Pittsburgh is a city full of musical talent. Musicians of all races, ages, sizes, shapes, genders and sexualities collaborate, take up space, make noise and celebrate the beautiful expression that is music.
We have homegrown record labels, independent record stores, a wide variety of music spaces, practice rooms in Etna and Allentown and Bloomfield, and cooperative-learning spaces to screen shirts and bags and posters. On any given night, you might have to pick from between three to seven vastly different shows spread across the city.
Actually, the Pittsburgh music community is a lot like the city itself. There’s a core group of people (kind of like Downtown in this scenario), who spend time seeing and booking all sorts of music. There are also almost 100 other genre- and location-specific music scenes that reflect the neighborhoods piled together and on top of each other in the greater Pittsburgh area. Much like the city’s actual residents, there are people who move between these neighborhoods and scenes, some people who never leave their ZIP codes, and others who seem to never leave their bedroom, but certainly have a lot to say online.
Full disclosure: I love Pittsburgh and I love its music. When I went to school in Ohio, I’d never miss a gig in Athens that featured a band touring from Pittsburgh, even if the genre wasn’t my favorite at the time. I once piled in a car and traveled 90 minutes on a “school night” just to see three Pittsburgh hardcore bands perform at a show in Columbus. Why? Because I felt the hunger to show up for the back-home scene that I love. I am hopelessly devoted to the weird creative epicenter that is our city.
At this moment, there is so much talent in Pittsburgh. I’d need more than 10 fingers and 10 toes to count all the bands, songwriters, producers and recording engineers in this city who impress me on a regular basis.
There are venues, like the Mr. Roboto Project, that reflect some of the things I love most about the DIY scene. It’s an all-ages, straight-edge location that has gender-neutral bathrooms, regularly showcases visual art, and provides a space for artists to sell their wares. The ticket prices are generally affordable, and it serves as a gathering place on non-show nights for meetings and activist planning.
In addition to Roboto, there are some 21-and-older venues that consistently showcase local talent, like Spirit, in Lawrenceville, and the Funhouse at Mr. Smalls, in Millvale, as well as Gooski’s, in Polish Hill, and Howlers, in Bloomfield. I could list a lot more, but you could just keep an eye on the concert calendar and check out the dozens of venues in the city doing great work.
At this moment, there are bands in Pittsburgh whose albums end up on my Top 10 lists at the end of the year. Pittsburgh isn’t just home to good local bands, it’s home to great artists. Period.
What makes me even more excited is that a healthy chunk of this community of creators are people of color, non-men, queer folks, trans folks, working-class folks, etc. While every scene could do better to consistently book diverse talent, some of the biggest movers and shakers with the most powerful voices and presences fall into social categories that are usually disenfranchised. And if you want to see more of that, it’s imperative that you take the time, and use your money, to go out and support these musicians in their mission.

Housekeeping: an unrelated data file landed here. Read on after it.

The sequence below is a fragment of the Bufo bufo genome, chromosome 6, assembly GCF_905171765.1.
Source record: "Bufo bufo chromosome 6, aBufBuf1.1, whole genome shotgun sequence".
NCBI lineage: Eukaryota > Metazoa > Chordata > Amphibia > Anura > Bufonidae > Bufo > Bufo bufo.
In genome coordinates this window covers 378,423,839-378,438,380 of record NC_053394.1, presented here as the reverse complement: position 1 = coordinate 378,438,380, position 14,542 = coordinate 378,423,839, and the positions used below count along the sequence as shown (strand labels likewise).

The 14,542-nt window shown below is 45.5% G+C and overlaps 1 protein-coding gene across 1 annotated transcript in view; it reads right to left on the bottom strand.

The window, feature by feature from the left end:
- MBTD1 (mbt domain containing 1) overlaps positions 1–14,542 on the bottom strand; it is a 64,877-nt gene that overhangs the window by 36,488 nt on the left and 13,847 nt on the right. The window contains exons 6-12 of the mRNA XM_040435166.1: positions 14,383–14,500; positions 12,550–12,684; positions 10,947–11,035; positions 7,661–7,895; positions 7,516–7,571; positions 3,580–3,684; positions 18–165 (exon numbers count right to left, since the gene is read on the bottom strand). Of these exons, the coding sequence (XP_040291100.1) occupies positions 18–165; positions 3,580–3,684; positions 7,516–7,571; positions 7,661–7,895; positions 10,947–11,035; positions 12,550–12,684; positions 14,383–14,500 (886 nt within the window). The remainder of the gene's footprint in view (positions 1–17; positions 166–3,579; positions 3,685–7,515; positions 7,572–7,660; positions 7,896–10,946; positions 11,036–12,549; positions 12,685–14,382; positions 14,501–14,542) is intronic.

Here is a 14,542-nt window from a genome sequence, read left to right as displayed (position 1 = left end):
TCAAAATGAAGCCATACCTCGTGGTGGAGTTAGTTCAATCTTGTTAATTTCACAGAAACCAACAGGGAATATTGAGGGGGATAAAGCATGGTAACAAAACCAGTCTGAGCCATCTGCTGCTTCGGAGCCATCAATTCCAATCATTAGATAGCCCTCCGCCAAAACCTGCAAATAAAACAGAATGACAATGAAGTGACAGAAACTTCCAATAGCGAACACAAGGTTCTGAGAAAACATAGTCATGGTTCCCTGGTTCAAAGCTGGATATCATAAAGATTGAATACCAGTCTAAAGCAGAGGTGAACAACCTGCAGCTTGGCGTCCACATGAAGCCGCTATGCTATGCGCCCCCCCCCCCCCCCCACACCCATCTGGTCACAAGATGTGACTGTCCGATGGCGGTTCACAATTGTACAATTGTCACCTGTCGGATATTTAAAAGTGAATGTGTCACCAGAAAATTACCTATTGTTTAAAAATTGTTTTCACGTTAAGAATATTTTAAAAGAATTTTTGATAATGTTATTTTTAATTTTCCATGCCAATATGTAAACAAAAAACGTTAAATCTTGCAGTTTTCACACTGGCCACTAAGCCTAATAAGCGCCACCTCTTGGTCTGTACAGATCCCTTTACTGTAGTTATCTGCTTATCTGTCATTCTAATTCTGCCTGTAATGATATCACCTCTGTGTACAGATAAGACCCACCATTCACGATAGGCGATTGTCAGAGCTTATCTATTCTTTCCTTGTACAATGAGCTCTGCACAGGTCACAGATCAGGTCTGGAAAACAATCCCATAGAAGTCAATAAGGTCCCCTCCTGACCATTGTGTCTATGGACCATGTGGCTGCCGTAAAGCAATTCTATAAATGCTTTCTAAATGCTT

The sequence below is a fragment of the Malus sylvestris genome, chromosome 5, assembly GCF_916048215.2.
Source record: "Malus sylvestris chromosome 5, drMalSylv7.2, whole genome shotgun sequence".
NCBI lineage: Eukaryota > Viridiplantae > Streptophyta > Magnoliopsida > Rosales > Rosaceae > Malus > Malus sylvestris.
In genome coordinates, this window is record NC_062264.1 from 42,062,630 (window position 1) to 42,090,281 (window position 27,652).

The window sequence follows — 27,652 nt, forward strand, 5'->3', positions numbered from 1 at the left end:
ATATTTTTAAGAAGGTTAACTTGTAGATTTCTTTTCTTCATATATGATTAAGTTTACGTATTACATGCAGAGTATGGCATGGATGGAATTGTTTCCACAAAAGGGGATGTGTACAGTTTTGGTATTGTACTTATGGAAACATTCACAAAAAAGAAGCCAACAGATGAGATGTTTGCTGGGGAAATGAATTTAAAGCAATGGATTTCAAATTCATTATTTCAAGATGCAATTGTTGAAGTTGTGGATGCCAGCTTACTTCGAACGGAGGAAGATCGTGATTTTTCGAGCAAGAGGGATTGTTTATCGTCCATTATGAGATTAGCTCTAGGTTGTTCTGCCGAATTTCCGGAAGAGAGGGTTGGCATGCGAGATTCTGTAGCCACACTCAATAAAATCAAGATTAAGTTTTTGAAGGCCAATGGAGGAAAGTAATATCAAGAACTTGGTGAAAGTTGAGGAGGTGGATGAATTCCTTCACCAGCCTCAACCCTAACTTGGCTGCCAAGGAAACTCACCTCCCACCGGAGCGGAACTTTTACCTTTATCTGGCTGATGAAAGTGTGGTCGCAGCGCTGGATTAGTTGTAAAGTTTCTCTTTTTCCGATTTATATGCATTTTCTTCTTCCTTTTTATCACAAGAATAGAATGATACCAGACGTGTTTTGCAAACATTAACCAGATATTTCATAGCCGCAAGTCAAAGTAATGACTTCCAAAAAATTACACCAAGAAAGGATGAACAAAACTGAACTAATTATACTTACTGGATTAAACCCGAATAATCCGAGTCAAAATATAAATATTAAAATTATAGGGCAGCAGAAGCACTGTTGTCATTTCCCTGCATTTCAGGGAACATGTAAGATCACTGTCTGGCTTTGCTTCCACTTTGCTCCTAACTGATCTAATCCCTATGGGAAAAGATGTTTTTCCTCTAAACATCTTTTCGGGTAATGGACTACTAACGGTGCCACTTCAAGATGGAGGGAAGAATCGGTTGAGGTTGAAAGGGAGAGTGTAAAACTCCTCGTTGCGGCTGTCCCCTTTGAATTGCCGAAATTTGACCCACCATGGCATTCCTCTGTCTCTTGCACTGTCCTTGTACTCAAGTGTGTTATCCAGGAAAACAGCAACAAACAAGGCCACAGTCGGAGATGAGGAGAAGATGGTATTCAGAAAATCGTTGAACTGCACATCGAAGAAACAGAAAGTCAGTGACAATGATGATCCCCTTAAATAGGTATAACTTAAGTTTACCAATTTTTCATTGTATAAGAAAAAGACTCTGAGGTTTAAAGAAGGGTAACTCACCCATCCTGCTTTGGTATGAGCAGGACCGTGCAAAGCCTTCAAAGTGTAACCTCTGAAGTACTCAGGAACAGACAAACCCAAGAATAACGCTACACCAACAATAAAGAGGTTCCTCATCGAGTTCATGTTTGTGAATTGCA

Now, I don’t love the scene so much that I can’t see its flaws or where there’s room for improvement. There’s desperate need for more all-ages and substance-free spaces, as well as affordable venues. In my humble opinion, a four-band-maximum bill and fewer late shows would be lovely. Seeing more group shows, featuring a variety of genres and performer ages would also be super refreshing. That would also help bring different corners of the scene together in a meaningful way. All-ages shows need to be promoted to high schoolers to foster teen involvement in the community.
The scene’s greatest enemy is the constant internet complaining. Some grumpy folks, young and old, amplify their voices online to talk about the things they dislike about the community. My hot take? If you’re truly not impressed with the labels, promoters, musicians and producers in the city, close your laptop, and get up and make your own that reflects the scene you want.
In this year’s music issue, we’re showcasing just a sliver of the best that Pittsburgh has to offer. For example, we profile Glitter Box Theater, an all-ages venue with an incredibly accessible room cost and a game plan geared toward making spaces friendly for families, and which also features art that isn’t just music. CP also dives into Pittonkatonk, an annual day of music that serves to fund a year-round music-education program and create a sense of communal power. We examine artists who are taking their careers into their own hands by promoting themselves on social media. Then we’ll look at the 4th River Music Collective, which highlights the power of collaboration and visible music. High school student Grant Charney’s promotion group, Social Fools, reminds us of the power of youth involvement; and some of the pillars of the scene give insight into the community, including DJ Afterthought, who is leaving the Steel City. We want this music issue to serve as a reminder that we have a talented creative community, one that’s worth the time and energy to explore and support.